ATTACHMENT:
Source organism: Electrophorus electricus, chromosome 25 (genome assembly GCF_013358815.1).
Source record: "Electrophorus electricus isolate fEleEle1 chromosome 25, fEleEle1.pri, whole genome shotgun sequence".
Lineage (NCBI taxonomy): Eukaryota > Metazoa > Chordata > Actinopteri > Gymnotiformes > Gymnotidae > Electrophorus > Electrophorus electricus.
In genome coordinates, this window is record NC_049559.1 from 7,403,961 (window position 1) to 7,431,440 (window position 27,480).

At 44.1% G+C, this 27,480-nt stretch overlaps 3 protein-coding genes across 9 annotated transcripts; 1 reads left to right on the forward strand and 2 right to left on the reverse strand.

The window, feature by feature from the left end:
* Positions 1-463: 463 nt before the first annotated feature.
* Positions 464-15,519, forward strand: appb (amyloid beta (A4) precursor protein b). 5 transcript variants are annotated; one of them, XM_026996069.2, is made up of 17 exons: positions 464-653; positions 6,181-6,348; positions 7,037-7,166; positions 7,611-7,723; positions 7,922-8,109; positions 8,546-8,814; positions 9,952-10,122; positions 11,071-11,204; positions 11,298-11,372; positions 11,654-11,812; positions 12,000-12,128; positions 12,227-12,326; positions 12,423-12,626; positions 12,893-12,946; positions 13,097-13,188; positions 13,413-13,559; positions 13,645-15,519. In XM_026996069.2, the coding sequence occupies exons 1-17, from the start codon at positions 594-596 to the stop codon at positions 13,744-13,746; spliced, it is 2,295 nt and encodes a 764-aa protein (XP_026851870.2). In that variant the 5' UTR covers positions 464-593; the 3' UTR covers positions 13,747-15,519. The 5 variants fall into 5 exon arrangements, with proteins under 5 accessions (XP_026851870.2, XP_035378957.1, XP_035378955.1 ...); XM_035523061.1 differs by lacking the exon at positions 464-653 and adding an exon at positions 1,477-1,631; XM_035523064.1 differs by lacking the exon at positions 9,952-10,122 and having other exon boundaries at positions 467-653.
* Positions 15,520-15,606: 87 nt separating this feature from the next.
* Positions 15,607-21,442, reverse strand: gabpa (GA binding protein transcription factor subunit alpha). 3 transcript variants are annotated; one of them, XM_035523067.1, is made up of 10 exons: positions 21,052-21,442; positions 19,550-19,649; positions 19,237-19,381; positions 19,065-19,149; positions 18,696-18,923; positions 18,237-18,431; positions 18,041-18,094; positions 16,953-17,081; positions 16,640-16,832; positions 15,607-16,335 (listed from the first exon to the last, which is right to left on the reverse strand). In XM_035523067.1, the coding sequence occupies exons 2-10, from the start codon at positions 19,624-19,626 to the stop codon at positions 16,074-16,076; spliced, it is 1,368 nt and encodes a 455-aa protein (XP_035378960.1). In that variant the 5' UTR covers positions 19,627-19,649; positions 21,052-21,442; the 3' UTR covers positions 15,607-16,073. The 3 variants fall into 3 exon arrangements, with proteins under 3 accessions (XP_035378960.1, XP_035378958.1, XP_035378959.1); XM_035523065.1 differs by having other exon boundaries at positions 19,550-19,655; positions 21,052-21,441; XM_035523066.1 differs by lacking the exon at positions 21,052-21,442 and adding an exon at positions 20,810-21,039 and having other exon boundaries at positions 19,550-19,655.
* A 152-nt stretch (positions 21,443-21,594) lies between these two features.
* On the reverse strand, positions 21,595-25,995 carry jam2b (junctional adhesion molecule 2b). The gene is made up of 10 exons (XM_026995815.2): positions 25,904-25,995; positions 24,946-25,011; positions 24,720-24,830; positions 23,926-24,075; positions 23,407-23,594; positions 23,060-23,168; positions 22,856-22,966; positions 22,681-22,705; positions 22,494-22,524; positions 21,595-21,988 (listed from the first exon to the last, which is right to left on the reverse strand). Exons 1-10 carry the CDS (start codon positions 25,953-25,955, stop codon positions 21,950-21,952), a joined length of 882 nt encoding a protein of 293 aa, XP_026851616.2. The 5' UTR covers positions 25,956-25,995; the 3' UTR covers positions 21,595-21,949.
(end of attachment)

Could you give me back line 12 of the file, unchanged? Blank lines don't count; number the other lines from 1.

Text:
* On the reverse strand, positions 21,595-25,995 carry jam2b (junctional adhesion molecule 2b). The gene is made up of 10 exons (XM_026995815.2): positions 25,904-25,995; positions 24,946-25,011; positions 24,720-24,830; positions 23,926-24,075; positions 23,407-23,594; positions 23,060-23,168; positions 22,856-22,966; positions 22,681-22,705; positions 22,494-22,524; positions 21,595-21,988 (listed from the first exon to the last, which is right to left on the reverse strand). Exons 1-10 carry the CDS (start codon positions 25,953-25,955, stop codon positions 21,950-21,952), a joined length of 882 nt encoding a protein of 293 aa, XP_026851616.2. The 5' UTR covers positions 25,956-25,995; the 3' UTR covers positions 21,595-21,949.